With clear guidelines, you always know how processes will unwind and minimize human errors and downtimes. Its effects come a long way in lowering costs and improving product quality because its key component is consistency in results.
No matter how many experiences a worker has, they will meet the quality standards because they are guided through each step by a checklist or SOPs.
Train employees and capture knowledge
There is always a new process, equipment, or a role to be filled – just as improvement, learning should be continuous. You should ensure that your onboarding and re-skilling processes are as efficient as possible.
Active, hands-on experiences are proven to have a greater effect than passive classroom learning. Try to use technology in your favour, whether it be digitalizing those heavy and complicated paper manuals or creating interactive employee training using augmented reality.
It also may be worth looking into a solid knowledge management software. As the silver tsunami washes through the industry and workers retire, many manufacturers deal with skill shortages. Capture the know-how of your senior professionals, turn their tribal knowledge into institutional, and share it with others.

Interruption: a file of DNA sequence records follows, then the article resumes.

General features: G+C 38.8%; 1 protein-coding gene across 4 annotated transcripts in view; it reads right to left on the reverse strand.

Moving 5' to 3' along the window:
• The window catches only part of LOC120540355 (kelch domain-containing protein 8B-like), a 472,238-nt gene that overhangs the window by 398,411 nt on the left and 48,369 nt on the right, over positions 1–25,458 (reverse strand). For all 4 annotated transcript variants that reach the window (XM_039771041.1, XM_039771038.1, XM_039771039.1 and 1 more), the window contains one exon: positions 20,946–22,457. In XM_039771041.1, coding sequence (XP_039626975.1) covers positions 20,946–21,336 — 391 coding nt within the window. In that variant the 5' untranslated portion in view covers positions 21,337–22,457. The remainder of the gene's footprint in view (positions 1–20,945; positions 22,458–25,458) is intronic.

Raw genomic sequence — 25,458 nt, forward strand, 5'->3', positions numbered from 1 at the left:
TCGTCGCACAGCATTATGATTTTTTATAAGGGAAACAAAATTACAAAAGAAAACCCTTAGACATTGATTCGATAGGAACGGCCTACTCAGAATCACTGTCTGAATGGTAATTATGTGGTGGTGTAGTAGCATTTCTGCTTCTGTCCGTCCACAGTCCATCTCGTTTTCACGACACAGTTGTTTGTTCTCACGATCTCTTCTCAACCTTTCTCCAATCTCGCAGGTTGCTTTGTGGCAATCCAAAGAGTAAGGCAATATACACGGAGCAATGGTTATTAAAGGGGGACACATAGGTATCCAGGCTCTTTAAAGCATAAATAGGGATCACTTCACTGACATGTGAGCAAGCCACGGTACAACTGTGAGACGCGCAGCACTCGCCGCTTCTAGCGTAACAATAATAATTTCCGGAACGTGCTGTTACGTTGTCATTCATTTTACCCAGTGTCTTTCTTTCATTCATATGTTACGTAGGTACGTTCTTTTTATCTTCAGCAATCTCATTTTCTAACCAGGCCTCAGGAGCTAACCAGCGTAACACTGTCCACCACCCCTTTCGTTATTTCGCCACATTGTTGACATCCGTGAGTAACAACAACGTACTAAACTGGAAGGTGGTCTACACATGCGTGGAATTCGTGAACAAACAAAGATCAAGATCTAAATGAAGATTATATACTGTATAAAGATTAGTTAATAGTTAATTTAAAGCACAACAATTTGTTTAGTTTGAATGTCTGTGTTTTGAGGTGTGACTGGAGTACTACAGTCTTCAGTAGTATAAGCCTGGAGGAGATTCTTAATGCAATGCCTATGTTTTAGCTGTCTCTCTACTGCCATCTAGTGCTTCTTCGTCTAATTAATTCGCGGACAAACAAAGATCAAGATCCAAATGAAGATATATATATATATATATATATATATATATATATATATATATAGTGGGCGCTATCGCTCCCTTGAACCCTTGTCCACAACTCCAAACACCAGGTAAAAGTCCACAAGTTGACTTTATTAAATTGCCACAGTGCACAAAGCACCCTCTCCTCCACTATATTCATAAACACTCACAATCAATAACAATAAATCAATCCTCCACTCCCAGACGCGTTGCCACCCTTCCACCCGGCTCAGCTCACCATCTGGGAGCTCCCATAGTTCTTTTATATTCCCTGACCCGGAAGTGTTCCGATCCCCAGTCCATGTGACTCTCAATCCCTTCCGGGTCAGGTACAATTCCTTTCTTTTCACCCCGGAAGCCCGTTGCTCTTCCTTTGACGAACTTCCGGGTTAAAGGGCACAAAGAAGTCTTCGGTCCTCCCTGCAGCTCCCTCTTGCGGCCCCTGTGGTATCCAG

Encourage collaboration culture
The topic of employee satisfaction is now popular more than ever, however, asking for feedback is not a new idea. Open communication has always been a vital part of company culture and employee engagement. Reporting inaccurate or outdated practices and receiving insight from people who daily perform them can be invaluable for identifying bottlenecks.
The ways to collect feedback are getting more sophisticated, too. There are mobile collaboration platforms where workers can leave feedback and interact with each other and help solve issues in real-time. This can drive employee satisfaction just as much as your efficiency.
Rearrange workplace layout
Proximity is one of the essential factors based on which we make our decisions. When designing your layout, you should keep in mind that the goal is to reduce unnecessary movement to a minimum.
Do your workers have to walk to the other side of the facility to find manuals or documents? Is the storage for tools and materials too far away from where they are being used? Excessive walking or moving can disrupt employees´ productivity several times per day.
The same goes for the product – if there is a way to strategically rearrange the layout to shorten the product´s journey around the factory, do it. While it seems obvious, even Honda managed to increase their efficiency by 10% by upgrading their assembly line layout.
Keep a good maintenance schedule
Workers can´t do their job, the machine requires fixing, and the production is on hold. Planned downtime for maintenance will cost you much less than unexpected downtime due to broken parts.
It may seem like a hassle to keep up with regular maintenance, but it will pay off. Find the best least-hectic time and set up a preventive maintenance schedule.
It may also be worth training more than one of your operators in maintenance and troubleshooting – you can schedule a maintenance but can´t make sure they won’t call in sick.